Ultimately though, it is up to each of us as individuals to make “community building” a necessary investment of our time and to take practical steps toward it. As the saying goes:
“Nothing will change if we keep doing what we have always done”.
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I was reading a text on meditation this morning and something stood out to me. Lawrence Freeman, the author was quoting Evagrius, the 4th century ascetic monk who went to live in the Egyptian desert, who said: “The most important task we have is to ‘watch our thoughts’ and become aware of the connections and associations between them” He was “concerned about the deep thoughts that are the expressions of our unmet needs, coming from our deeper spiritual nature. We need to pay these significant thoughts and their associations the attention they deserve. They are the only indicators we have of what really motivates us for good or for ill.” The words “expressions of our unmet needs” jolted me! I was surprised by such “modern” words of wisdom coming to us from so long ago!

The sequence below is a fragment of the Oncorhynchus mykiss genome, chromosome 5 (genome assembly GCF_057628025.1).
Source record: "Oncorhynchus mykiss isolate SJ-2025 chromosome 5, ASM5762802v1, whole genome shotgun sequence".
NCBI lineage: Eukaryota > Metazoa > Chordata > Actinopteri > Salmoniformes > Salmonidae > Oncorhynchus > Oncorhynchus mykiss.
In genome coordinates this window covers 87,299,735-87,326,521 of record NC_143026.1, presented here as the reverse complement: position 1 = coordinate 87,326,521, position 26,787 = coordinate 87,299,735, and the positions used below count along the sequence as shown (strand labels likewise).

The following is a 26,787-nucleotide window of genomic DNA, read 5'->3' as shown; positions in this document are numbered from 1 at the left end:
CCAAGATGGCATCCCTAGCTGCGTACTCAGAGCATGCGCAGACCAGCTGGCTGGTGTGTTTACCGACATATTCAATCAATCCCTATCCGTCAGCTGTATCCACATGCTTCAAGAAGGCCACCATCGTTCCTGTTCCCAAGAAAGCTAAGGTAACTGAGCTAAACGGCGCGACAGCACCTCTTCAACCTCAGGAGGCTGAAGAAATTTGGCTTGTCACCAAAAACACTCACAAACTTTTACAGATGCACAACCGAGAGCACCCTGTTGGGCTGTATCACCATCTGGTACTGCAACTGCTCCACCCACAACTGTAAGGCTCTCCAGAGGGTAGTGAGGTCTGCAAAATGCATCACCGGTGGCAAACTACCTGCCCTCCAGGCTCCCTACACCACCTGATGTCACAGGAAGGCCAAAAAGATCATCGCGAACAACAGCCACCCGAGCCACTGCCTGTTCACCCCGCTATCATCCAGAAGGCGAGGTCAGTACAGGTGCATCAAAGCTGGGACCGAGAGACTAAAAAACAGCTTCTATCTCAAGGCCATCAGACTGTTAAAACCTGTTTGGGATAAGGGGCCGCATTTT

The expression of unmet needs; As a mediator I am very familiar with the term, especially having studied Marshall Rosenberg on Non-Violent-Communication. I was, however, surprised and intrigued by finding those words in the mouth of a fourth century ascetic monk. It was as a proof, if I needed one, that human deeper needs have not just been discovered in the 21st or even 20th century. It is obvious that the wise men of old knew in depth about human emotions.